Addressing now the issue of whether or not PKS Shipping has exercised the proper diligence demanded of common carriers, Article 1733 of the Civil Code requires common carriers to observe extraordinary diligence in the vigilance over the goods they carry. In case of loss, destruction or deterioration of goods, common carriers are presumed to have been at fault or to have acted negligently, and the burden of proving otherwise rests on them.7 The provisions of Article 1733, notwithstanding, common carriers are exempt from liability for loss, destruction, or deterioration of the goods due to any of the following causes:
(1) Flood, storm, earthquake, lightning, or other natural disaster or calamity;
(2) Act of the public enemy in war, whether international or civil;
(3) Act or omission of the shipper or owner of the goods;
(4) The character of the goods or defects in the packing or in the containers; and
(5) Order or act of competent public authority.8
The appellate court ruled, gathered from the testimonies and sworn marine protests of the respective vessel masters ofLimar I and MT Iron Eagle, that there was no way by which the barge’s or the tugboat’s crew could have prevented the sinking of Limar I. The vessel was suddenly tossed by waves of extraordinary height of six (6) to eight (8) feet and buffeted by strong winds of 1.5 knots resulting in the entry of water into the barge’s hatches. The official Certificate of Inspection of the barge issued by the Philippine Coastguard and the Coastwise Load Line Certificate would attest to the seaworthiness of Limar I and should strengthen the factual findings of the appellate court.
Findings of fact of the Court of Appeals generally conclude this Court; none of the recognized exceptions from the rule - (1) when the factual findings of the Court of Appeals and the trial court are contradictory; (2) when the conclusion is a finding grounded entirely on speculation, surmises, or conjectures; (3) when the inference made by the Court of Appeals from its findings of fact is manifestly mistaken, absurd, or impossible; (4) when there is a grave abuse of discretion in the appreciation of facts; (5) when the appellate court, in making its findings, went beyond the issues of the case and such findings are contrary to the admissions of both appellant and appellee; (6) when the judgment of the Court of Appeals is premised on a misapprehension of facts; (7) when the Court of Appeals failed to notice certain relevant facts which, if properly considered, would justify a different conclusion; (8) when the findings of fact are themselves conflicting; (9) when the findings of fact are conclusions without citation of the specific evidence on which they are based; and (10) when the findings of fact of the Court of Appeals are premised on the absence of evidence but such findings are contradicted by the evidence on record – would appear to be clearly extant in this instance.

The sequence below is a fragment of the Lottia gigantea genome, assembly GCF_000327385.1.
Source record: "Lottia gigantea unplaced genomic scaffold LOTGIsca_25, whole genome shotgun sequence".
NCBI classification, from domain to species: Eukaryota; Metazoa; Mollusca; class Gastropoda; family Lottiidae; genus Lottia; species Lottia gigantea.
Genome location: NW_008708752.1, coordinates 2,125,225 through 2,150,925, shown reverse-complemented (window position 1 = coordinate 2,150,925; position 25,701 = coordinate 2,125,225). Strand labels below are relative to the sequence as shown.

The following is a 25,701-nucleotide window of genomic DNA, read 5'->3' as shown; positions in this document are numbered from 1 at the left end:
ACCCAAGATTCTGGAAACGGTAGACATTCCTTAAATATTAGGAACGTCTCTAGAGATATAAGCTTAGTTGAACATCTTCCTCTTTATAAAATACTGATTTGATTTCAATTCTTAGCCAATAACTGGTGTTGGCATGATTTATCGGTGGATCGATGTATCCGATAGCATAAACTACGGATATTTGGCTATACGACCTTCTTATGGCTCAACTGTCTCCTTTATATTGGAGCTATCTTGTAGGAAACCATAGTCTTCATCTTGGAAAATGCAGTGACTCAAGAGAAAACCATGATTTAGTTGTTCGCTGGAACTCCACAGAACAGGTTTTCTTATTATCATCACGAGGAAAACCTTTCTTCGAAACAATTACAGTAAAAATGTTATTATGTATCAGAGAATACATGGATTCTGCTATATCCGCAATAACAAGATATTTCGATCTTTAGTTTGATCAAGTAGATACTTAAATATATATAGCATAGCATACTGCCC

All given then, the appellate court did not err in its judgment absolving PKS Shipping from liability for the loss of the DUMC cargo.
WHEREFORE, the petition is DENIED. No costs.
Davide, Jr., C.J., Ynares-Santiago, Carpio, and Azcuna, JJ., concur.

1 National Steel Corporation vs. Court of Appeals, 283 SCRA 45.
2 168 SCRA 612.
3 Planters Products, Inc. vs. Court of Appeals, G.R. No. 101503, 15 September 1993, 226 SCRA 476.
4 National Steel Corporation vs. Court of Appeals, G.R. No. 112287, 12 December 1997, 283 SCRA 45.
5 National Steel Corporation vs. Court of Appeals, G.R. No. 112287, 12 December 1997, 283 SCRA 45.
6 The testimony of respondent’s own witness, Capt. Andres Elbena, is quite revealing. He testified that he had been working for respondent as tugmaster for the past twenty-five (25) years and that the company owns several vessels.
7 Article 1735, Civil Code of the Philippines.
8 Article 1734, Civil Code of the Philippines.